'OneLoad will become a financial brand in its own right' an interview with Muhammad Yar Hiraj, CEO OneLoad
Muhammad Yar Hiraj is the CEO of OneLoad. OneLoad is owned and operated by EP Systems, a subsidiary of System's Limited (PSX: SYS). Mr. Hiraj, who is also the founder of EP Systems, is a technology entrepreneur with experience in designing large-scale sof
Muhammad Yar Hiraj is the CEO of OneLoad. OneLoad is owned and operated by EP Systems, a subsidiary of System’s Limited (PSX: SYS). Mr. Hiraj, who is also the founder of EP Systems, is a technology entrepreneur with experience in designing large-scale software systems for the financial services sector. Before joining OneLoad, he spent over a decade with Morgan Stanley's Technology investment and advisory businesses in New York, San Francisco and Tokyo. Below are edited excerpts from BR Research’s recent conversation with the OneLoad CEO:
BR Research: Starting off, what are the defining product features of the prepaid aggregation solution, OneLoad?
Muhammad Yar Hiraj: OneLoad is an app that makes money for small and micro-retailers. It enables retailers to effectively serve mass market, low-income consumers and satisfy their demand for a number of services.
Under digital products and payments, OneLoad offers mobile top-ups, internet packages, and media and entertainment services. We are connected to all telecom companies and have integrations with branchless banking players such Easypaisa, JazzCash, HBL Konnect and UBL Omni.
Under banking access, OneLoad enables money transfers, utility bill payments, deposits and withdrawals for digital wallets, wallet account opening and biometric verification, and government-to-person (G2P) payments – in partnership with banks.
BRR: In essence, you are an intermediary between telco’s / banks and retailers?
MYH: Yes, that is correct. There are companies that tried to do the same thing as we are doing, especially on the telecom side. But there were issues with their business models, as they were relying on being very capital-intensive at the onset. We have seen that if somebody starts with a high-end model or a sophisticated device model, there is a risk of them falling flat within a matter of months. When upfront costs go up, the business model can become unviable.
We, at OneLoad, lucked out as we tried to slowly integrate a simple technology over time. And we had the ability to be patient and collaborative. We also kept working on automating existing industry processes to become more cost-efficient and hopefully more long-term viable.
BRR: What is the revenue model? How does OneLoad make money? Is it profitable, or is it too early to be breaking even?
MYH: Just like our retailers, we also get commissions from corporate partners for each transaction done through the retailer app. Our core business is operationally breaking even. What this means is that whatever we are doing today with the current retailer base, we are breaking even on the fully-loaded costs.
While the business is breaking even, we will be more profitable once we launch and scale additional services, including financial services. The telecom top-up is, at best, a breakeven business, and even that is hard to achieve.
BRR: What’s in it for the telco’s?
MYH: Working through us allows the telecom companies to broaden their target market and lower their costs. Let me explain this point in a little detail.
Currently, about 85 percent of top-ups happen through retail channels. Previously, top-ups used to happen only through scratch cards, which was a process involving a whole lot of printing and logistics on the telco’s part. Now retailers are provided with specialized Sims to top-up a consumer’s airtime. But this has the effect of making the target market for telco’s narrow, as a retailer needs a specified Sim to top up. It becomes a problem for modern trade or larger retailers, who are different from the owner-operator retailer model of telecoms.
This is where OneLoad comes in. When you use the OneLoad channel, anyone in a shop can log in or log out. Any shop can use it, and we do verify all the retailers. This is how we extend the telco’s capability to reach out to retailers on a mass level. Besides, this helps consumers get an airtime recharge of any amount, no matter how little, unlike scratch cards where there are denomination limitations.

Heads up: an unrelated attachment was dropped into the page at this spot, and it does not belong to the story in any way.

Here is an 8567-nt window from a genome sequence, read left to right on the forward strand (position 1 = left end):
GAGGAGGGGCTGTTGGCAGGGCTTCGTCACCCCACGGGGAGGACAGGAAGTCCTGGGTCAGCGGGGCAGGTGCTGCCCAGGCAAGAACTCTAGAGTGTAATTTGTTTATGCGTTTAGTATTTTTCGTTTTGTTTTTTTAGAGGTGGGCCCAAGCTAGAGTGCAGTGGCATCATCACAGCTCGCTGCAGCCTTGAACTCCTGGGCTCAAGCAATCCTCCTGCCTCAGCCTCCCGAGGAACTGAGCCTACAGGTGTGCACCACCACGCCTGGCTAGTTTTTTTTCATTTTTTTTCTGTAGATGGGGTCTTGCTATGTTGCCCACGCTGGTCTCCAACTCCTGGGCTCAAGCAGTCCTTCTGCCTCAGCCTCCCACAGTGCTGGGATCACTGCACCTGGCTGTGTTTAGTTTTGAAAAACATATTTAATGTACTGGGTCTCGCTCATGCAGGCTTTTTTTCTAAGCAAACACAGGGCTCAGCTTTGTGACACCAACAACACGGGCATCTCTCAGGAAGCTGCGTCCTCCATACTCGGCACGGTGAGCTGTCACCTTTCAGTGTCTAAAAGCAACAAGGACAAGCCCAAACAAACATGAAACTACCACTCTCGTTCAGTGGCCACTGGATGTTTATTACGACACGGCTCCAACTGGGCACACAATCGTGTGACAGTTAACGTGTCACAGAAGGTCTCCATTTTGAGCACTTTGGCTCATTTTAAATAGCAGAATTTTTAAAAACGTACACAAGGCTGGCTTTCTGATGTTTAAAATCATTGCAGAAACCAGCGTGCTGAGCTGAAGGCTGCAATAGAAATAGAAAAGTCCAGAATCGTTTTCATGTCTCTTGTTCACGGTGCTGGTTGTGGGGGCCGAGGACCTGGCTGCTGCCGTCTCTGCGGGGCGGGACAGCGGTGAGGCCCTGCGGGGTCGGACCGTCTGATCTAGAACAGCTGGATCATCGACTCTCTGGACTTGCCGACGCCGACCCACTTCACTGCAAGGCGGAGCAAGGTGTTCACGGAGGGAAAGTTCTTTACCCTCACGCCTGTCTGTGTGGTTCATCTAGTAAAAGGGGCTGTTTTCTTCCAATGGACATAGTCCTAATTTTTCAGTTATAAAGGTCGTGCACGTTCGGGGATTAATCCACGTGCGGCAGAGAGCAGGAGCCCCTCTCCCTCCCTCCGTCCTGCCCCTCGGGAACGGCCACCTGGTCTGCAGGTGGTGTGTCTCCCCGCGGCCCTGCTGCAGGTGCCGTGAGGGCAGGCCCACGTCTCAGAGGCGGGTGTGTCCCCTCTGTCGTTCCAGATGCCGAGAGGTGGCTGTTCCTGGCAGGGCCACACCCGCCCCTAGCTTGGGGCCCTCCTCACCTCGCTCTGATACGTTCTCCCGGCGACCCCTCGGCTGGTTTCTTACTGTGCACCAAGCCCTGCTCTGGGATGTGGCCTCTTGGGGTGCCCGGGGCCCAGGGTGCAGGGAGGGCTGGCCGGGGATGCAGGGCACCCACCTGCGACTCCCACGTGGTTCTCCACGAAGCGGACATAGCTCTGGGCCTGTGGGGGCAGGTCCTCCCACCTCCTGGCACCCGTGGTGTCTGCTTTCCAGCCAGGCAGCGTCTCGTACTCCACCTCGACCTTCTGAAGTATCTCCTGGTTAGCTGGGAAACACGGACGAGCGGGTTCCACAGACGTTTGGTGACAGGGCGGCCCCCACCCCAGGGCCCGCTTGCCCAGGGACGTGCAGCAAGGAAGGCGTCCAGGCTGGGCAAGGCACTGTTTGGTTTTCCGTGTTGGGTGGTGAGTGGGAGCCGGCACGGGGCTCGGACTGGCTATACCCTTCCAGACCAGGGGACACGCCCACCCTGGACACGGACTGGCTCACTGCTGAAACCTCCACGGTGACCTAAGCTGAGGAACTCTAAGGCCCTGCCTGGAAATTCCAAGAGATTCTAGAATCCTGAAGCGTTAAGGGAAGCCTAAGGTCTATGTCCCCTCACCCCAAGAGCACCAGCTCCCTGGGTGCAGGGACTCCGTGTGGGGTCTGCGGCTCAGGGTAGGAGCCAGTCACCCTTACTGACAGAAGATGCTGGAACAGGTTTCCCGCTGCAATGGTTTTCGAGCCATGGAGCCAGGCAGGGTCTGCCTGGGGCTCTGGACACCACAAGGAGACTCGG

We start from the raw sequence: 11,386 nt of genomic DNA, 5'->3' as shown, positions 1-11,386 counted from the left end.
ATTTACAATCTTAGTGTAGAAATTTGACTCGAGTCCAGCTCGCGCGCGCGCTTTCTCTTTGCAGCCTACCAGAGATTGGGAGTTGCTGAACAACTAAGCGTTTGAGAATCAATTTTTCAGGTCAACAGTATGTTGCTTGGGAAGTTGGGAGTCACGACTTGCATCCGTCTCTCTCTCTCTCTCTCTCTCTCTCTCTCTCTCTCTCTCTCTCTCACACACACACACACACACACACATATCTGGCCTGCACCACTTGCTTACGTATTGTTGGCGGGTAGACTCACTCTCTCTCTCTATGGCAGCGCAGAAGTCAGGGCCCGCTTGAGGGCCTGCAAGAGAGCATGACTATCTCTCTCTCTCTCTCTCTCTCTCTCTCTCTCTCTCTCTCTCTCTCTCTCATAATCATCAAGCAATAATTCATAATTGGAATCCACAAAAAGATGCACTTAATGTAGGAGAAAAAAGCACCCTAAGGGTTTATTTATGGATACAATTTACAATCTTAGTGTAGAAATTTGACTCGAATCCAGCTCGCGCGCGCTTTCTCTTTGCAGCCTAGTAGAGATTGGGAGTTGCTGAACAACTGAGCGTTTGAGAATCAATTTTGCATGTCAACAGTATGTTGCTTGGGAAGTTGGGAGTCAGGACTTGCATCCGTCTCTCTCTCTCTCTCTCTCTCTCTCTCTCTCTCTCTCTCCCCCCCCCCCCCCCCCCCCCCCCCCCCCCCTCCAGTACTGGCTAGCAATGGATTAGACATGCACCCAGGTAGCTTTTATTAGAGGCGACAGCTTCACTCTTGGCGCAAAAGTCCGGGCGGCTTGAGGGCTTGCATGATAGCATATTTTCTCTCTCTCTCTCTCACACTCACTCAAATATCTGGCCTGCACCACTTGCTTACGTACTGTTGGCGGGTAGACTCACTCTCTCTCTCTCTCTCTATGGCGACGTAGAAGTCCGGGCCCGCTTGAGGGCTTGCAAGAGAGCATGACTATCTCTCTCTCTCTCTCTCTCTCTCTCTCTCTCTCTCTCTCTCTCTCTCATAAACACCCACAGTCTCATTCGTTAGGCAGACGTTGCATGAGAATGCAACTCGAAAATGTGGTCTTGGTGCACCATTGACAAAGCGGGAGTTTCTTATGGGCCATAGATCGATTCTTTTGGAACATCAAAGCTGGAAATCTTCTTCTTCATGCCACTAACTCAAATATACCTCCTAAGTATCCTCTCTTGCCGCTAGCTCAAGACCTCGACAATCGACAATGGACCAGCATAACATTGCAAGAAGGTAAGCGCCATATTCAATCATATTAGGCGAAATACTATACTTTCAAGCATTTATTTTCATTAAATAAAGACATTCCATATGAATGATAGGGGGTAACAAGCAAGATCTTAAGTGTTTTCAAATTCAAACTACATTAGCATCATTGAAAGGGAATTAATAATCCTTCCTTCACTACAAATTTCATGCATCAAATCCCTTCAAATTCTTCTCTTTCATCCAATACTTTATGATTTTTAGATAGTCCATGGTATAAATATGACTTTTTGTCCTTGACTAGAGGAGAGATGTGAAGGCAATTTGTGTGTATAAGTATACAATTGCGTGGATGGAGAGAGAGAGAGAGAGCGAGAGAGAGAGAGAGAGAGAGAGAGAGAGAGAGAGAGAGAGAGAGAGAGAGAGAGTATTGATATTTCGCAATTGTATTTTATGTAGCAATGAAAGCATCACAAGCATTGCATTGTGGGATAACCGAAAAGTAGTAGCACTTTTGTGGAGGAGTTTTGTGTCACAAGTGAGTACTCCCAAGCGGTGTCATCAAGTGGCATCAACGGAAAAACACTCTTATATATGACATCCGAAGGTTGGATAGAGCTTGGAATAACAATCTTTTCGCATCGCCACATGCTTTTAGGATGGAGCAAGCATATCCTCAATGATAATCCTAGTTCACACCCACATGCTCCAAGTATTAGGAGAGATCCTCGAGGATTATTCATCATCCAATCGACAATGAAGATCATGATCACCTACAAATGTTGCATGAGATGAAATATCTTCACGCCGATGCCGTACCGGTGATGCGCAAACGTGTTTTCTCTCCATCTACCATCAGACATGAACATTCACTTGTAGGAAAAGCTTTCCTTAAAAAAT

BRR: How does OneLoad make money for retailers?
MYH: For retailers, having OneLoad not only increases their income, it also increases customer footfall to sell other products in their shops. For consumers, they are able to avail access to digital services at their neighborhood convenience store or pharmacy, instead of being limited to a retailer served by a particular telecom company or bank.
For retailers, the alternatives to OneLoad are expensive and painful. OneLoad enables retailers to use an all-in-one app to procure products from all major providers of digital services and mass-market banking services. Dealing with individual vendors of numerous large companies requires much larger amount of upfront capital. OneLoad reduces upfront costs and working capital, takes away the hassle of using multiple devices and scratch cards, and the pain of being at the mercy of vendors of large companies.
BRR: If the alternatives to OneLoad are costly and burdensome, what is keeping the market from pulling towards you?
MYH: We currently have only about two percent market share in the mobile top-up business through our more than 30,000 active retailers. Our challenge is convincing a new category of retailers, those who are not providing telecom services today, to provide digital products and services. Due to the declining commission rates of the telecom industry, retailers sometimes feel they may not be making enough money from telecom services to start functioning as a telecom retailer. However, with the additional products we are integrating, OneLoad becomes a very viable proposition for them without getting into telecom sales. Hopefully, our new offerings will significantly increase our product traction.
BRR: What is the scale and scope of addressable market for these kinds of prepaid solutions in Pakistan?
MYH: About 20 million people visit retailers each day in Pakistan to make payments for prepaid services. That figure is broken down into segments like plain-vanilla top-up credit, data services and consumption of media and entertainment services. For these 20 million daily users, this short-term digital consumption is like getting a water bottle to quench their thirst. This is the user base that matters to us.
There are about 200,000 retailers that provide such services today. With OneLoad, the addressable market of retailers increases beyond the traditional telecom retailer. Our retailer base is in more than 135 cities in Pakistan. We expect to reach masses through our retailer footprint.